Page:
Seniors are filing bankruptcy more than ever before and the trend is likely going to continue. Our 2015 Joe Debtor study showed that indebted seniors aged 60 and older accounted for 10% of all insolvency filings in Ontario, up from 8% four years ago. Industry Canada reports similar bankruptcy results across Canada with 10% of insolvencies filed by Canadians 65 and over.
Bankruptcy doesn’t happen because someone incurs a small amount of credit card debt or can’t pay their mortgage. What we are talking about is crushing debt. The average insolvent senior in our study owed almost $70,000 in unsecured debts by the time they called a bankruptcy trustee for help. With a debt to income ratio of 226% (2018 update), they are overwhelmed by debt payments that consume a significant portion of their after-tax income.
I recently appeared on CBC’s The National to talk about the trend of seniors going bankrupt:
For some, this debt accumulated over a number of years and carrying debt into retirement is risky. Downsizing, job loss, illness – of yourself or a family member – can severely cripple your ability to cover living costs, even without debt. Add in the burden of on-going debt payments, and seniors quickly run out of cash at the end of the month turning to more debt as the only way out, albeit a temporary solution for most.
Source: 2018 Joe Debtor Bankruptcy Study
Alarmingly, our study also showed that seniors in desperation are increasingly turning to payday loans and subprime debt. We found that more than two in ten seniors in 2018 carried a payday loan and that those who did, quickly become trapped in a new cycle of debt. The average insolvent senior using payday loans in our study took out just over three loans in an attempt to survive a little while longer, before seeking a solution to their debt problems. In 2018, seniors using payday loans carried payday loan debt of $5,224.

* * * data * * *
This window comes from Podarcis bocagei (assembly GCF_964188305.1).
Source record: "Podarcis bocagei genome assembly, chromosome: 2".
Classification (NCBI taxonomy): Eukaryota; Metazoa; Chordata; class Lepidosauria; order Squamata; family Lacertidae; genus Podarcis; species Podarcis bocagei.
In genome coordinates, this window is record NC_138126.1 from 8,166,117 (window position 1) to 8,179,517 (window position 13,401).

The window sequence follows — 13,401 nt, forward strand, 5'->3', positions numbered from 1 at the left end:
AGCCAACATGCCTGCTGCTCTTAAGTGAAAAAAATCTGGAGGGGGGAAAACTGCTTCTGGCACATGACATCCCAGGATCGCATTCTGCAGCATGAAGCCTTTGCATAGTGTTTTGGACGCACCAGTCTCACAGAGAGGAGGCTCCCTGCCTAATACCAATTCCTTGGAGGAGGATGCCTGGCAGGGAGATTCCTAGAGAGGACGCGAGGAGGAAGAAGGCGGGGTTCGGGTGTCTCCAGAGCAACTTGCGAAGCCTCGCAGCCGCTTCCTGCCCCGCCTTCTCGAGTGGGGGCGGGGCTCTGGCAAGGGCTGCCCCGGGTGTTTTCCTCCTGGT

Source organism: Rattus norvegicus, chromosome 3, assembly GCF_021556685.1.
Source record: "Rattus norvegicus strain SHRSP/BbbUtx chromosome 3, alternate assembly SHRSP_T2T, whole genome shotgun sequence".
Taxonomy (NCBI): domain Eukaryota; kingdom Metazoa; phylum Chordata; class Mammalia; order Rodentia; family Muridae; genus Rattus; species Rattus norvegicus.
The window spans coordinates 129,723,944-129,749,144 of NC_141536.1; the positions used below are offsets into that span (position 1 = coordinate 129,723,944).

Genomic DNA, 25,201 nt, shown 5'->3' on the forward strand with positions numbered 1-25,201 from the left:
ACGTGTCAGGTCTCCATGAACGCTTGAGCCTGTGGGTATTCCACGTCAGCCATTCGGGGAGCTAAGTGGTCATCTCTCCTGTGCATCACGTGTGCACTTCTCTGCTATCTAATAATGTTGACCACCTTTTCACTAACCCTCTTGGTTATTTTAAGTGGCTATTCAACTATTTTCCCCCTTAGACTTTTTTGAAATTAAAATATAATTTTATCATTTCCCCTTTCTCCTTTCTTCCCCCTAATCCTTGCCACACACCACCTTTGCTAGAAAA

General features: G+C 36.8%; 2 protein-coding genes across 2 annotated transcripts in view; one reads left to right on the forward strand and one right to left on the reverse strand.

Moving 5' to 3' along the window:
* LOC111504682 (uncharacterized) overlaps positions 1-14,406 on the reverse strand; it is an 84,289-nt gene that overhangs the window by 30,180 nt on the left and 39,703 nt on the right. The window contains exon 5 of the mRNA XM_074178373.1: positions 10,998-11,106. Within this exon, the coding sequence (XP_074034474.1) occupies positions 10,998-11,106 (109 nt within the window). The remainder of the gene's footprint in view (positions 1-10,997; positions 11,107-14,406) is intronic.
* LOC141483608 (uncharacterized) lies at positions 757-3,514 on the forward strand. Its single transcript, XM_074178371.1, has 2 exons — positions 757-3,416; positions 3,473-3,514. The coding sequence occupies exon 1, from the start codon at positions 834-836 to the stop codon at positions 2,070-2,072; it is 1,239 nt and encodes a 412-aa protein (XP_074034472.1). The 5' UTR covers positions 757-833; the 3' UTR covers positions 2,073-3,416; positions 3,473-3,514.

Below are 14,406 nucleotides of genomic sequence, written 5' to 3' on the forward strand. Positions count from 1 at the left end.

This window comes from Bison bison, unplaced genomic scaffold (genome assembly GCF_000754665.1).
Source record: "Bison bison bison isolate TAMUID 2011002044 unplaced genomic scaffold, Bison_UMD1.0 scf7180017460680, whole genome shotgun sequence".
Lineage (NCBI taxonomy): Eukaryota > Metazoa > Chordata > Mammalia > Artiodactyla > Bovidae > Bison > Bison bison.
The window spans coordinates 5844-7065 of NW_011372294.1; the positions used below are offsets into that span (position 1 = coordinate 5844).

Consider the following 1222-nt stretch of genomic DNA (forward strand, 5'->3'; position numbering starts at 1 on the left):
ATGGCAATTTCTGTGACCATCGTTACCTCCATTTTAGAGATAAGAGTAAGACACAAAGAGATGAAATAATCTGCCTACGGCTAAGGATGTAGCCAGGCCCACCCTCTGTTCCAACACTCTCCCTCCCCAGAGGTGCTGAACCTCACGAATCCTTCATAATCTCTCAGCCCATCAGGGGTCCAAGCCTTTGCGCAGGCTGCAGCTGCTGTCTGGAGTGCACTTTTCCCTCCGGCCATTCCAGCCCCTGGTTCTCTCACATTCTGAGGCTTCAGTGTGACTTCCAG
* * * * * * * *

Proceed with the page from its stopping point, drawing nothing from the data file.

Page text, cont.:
Source: Payday Loans and Bankruptcy 2018
Sadly, the increased propensity of seniors to file bankruptcy in Canada is likely to continue for the near term. While insolvent Canadian debtors 60 and older owed the highest unsecured debt of all age groups at $69,031, pre-retirement debtors were close behind with a total unsecured debt of $68,493. Pre-retirement debtors aged 50 to 59 had the highest growth in unsecured debt of all age groups, up 2.3% from two years ago. As for younger debtors, the good news is that their unsecured debt levels are declining. Younger Canadians, already burdened with excessive student debts, can only avoid the experience of their parents or grandparents of having to turn to bankruptcy or a consumer proposal for debt relief in their senior years by concentrating on paying off their student debt sooner, as opposed to later, and making every effort to avoid taking on more debt in their future.